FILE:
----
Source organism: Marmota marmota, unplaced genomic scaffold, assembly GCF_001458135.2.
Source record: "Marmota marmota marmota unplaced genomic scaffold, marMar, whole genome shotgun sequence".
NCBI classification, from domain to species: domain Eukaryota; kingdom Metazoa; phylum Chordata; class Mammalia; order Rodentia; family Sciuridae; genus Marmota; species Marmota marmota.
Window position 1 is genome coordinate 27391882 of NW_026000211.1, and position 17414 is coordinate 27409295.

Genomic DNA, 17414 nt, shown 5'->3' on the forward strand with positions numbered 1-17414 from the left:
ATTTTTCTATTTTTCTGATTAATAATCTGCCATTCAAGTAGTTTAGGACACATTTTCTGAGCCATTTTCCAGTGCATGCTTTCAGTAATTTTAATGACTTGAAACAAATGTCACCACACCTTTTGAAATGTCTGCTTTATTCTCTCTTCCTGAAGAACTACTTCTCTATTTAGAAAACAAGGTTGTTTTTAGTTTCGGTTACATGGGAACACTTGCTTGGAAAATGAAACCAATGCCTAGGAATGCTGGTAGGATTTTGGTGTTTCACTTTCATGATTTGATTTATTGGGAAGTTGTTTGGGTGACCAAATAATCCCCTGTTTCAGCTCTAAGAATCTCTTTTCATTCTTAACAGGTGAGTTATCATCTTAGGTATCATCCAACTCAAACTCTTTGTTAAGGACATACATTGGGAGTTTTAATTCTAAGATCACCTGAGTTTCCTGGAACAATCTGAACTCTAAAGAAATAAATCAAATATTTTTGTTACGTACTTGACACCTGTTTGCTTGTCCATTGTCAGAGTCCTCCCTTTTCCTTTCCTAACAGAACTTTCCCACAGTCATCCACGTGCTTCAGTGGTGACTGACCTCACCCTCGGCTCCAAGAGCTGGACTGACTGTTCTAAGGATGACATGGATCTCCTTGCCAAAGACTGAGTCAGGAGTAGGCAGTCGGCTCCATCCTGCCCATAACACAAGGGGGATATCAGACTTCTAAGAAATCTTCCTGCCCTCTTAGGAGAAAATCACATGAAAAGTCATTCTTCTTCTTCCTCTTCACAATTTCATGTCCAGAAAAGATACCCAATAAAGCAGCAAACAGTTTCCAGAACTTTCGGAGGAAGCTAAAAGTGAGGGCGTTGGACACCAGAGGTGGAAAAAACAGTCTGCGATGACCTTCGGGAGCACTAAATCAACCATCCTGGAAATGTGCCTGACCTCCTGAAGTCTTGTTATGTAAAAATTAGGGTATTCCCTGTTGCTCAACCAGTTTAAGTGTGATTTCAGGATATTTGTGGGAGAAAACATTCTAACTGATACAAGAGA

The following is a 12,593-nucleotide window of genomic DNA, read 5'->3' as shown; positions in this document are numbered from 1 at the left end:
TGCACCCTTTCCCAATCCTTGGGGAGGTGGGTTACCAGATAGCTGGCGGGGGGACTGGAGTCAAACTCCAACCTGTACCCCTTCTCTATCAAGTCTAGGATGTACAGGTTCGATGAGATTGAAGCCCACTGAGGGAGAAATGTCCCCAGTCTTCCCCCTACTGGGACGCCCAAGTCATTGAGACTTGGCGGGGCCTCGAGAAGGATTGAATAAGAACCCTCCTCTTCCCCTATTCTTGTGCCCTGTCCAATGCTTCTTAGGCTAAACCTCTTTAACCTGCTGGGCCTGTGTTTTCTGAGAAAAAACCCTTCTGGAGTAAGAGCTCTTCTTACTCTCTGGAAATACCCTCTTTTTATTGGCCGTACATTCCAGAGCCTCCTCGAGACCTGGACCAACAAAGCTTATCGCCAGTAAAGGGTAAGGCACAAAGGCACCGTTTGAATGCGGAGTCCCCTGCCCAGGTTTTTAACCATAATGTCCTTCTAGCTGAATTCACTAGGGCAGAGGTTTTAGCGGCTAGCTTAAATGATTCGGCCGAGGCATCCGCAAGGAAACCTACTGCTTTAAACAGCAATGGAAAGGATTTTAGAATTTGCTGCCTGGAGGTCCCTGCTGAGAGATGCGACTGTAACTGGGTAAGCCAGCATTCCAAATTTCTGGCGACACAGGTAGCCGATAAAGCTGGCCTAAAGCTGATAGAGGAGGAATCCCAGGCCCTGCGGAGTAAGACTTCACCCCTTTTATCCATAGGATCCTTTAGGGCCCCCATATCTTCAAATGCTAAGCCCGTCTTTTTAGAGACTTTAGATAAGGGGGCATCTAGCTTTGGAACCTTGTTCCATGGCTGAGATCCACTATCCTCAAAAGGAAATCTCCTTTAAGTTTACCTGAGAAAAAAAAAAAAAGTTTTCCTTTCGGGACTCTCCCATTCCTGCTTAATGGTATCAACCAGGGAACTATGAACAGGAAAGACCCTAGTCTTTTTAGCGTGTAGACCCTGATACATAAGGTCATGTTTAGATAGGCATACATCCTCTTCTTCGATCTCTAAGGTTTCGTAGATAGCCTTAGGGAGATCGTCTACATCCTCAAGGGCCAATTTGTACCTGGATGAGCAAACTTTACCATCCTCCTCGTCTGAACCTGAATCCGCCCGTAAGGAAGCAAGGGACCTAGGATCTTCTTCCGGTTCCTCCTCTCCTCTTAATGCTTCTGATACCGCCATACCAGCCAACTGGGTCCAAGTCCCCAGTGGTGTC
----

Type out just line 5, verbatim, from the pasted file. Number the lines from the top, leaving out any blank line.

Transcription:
Genomic DNA, 17414 nt, shown 5'->3' on the forward strand with positions numbered 1-17414 from the left: